In the last few years, a select group of directors have donated their time and knowledge to create animated shorts based on renowned literary works and authors to promote this charity. In 2012, Buck launched the amazing “Metamorphosis”, a tribute to author Hunter S. Thompson. Then came “Havana Heat” in 2013, a sensual animation produced by renowned duo McBess and Simon from The Mill.

Plenty had the honor of creating the third a 2:30 minute short film for Good Books based on Lewis Carroll’s “Alice’s adventures in Wonderland” to commemorate the book’s 150th anniversary.

After a lot of dedication, hard work and passion for what we do, it’s our pleasure to introduce “We need to talk about Alice”

We’ll be posting more about the project soon! We have a 5 minute breakdown where you’ll be able to see the whole process for this amazing adventure we embarked in! A lot of process stills, extra content and some magical gifs!

We hope you love it! We were honored to be a part of a series of shorts that will leave a mark in the history of motion graphics.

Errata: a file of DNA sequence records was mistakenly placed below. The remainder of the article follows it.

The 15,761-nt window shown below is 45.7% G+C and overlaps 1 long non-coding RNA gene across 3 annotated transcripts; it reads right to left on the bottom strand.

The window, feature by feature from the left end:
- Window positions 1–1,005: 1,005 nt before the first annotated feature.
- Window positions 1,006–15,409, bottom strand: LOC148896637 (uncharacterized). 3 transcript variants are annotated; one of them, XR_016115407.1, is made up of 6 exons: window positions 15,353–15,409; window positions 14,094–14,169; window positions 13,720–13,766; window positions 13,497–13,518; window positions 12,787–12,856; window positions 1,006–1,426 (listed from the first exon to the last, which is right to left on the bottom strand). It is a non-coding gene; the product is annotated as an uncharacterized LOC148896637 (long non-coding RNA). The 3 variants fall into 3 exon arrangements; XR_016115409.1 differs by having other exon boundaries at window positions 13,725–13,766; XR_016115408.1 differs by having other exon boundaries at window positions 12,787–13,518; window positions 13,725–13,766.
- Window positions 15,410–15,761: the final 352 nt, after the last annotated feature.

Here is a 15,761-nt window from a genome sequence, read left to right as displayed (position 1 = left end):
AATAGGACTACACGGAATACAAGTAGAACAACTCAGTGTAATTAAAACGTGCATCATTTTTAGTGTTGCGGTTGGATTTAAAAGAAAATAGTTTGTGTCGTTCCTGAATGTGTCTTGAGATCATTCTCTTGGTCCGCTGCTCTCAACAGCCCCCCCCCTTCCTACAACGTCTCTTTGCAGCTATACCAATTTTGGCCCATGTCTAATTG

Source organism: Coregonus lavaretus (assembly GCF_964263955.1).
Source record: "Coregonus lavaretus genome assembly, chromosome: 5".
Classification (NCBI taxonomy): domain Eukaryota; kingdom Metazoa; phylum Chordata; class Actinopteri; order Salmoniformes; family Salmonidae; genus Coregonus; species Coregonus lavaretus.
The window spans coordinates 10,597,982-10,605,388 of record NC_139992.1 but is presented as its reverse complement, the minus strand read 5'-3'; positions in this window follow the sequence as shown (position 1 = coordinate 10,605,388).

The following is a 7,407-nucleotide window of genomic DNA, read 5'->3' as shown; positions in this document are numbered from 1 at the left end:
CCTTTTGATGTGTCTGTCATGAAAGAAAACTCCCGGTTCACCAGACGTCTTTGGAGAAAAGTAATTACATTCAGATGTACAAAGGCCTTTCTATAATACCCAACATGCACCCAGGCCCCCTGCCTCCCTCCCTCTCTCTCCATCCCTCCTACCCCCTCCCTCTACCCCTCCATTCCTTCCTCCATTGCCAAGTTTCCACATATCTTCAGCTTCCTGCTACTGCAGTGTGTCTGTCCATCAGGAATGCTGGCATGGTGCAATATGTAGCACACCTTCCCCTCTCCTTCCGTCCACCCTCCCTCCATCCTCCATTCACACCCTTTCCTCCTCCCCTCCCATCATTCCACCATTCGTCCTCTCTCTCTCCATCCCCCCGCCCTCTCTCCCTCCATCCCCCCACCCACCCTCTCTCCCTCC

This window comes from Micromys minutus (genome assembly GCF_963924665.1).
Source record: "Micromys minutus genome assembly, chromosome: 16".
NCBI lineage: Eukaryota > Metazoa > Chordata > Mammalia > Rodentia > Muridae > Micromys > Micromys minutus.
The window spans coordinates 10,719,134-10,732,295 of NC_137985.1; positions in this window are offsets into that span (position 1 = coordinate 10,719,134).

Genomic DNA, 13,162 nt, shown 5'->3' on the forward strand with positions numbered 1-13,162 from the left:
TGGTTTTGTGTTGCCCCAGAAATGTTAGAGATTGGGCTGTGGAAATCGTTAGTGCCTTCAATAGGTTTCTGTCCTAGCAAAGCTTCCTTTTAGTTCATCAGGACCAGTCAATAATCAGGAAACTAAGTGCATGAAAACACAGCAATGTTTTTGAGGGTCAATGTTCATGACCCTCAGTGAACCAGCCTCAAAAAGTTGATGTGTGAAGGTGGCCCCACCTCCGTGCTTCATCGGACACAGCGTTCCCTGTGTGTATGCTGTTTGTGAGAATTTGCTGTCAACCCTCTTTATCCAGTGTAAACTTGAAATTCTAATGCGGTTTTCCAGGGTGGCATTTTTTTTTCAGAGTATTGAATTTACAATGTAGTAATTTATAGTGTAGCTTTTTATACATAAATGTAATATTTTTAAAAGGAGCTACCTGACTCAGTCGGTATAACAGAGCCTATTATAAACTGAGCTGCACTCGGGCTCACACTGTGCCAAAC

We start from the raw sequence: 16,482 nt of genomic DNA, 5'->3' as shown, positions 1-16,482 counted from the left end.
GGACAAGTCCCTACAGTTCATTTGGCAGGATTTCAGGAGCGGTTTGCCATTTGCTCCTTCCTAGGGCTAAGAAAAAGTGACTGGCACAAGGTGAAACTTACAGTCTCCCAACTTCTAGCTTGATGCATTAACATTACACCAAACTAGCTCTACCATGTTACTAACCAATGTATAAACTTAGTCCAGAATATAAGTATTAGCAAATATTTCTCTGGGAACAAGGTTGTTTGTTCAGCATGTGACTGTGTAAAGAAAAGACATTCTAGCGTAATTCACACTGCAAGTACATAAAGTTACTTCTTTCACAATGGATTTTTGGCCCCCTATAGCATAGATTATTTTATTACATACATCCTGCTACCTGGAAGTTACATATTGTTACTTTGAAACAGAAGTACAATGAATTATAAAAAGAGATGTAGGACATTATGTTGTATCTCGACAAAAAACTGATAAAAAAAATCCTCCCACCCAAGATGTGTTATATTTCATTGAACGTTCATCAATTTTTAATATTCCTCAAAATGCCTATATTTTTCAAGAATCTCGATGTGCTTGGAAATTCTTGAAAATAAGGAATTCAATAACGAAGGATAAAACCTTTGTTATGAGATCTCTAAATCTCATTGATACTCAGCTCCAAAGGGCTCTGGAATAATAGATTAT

Via Vimeo.

The Book on Janesville

Amy Goldstein, Pulitzer Prize-winning reporter at the Washington Post, is writing a book about Janesville after GM’s departure, entitled, Janesville: An American Story

I’ve been awaiting the book, and recently (also happily) discovered publishing information about it, from PublishersMarketplace.com:

Pulitzer-winning Washington Post reporter Amy Goldstein’s JANESVILLE: An American Story, following three families as the GM plant that has sustained their town and their middle class lives closes and they suddenly must reinvent themselves while facing near-impossible choices and a fracturing community, to Priscilla Painton at Simon & Schuster, in a pre-empt, by Susan Rabiner and Sydelle Kramer of Susan Rabiner Literary Agency.

(Hat tip to Slushpile for the information.)

Film-maker Brad Lichtenstein also looked at Janesville from the view of families affected by the GM plant’s closing in As Goes Janesville.  (See, about that documentary, What a Film About Janesville Really Says.)

What’s sure to be true about Goldstein’s perspective (considering her earlier work) is that it will be free of the self-promotion and self-justification so common among local politicians, developers, and the reporters who flack for them.

That’s one reason that a few Janesvillians are uncomfortable about Goldstein’s upcoming book.

It’s also a reason for those serious about policy, owing to Goldstein’s independent perspective, to look forward to the book’s publication. 

A Summer Reading Program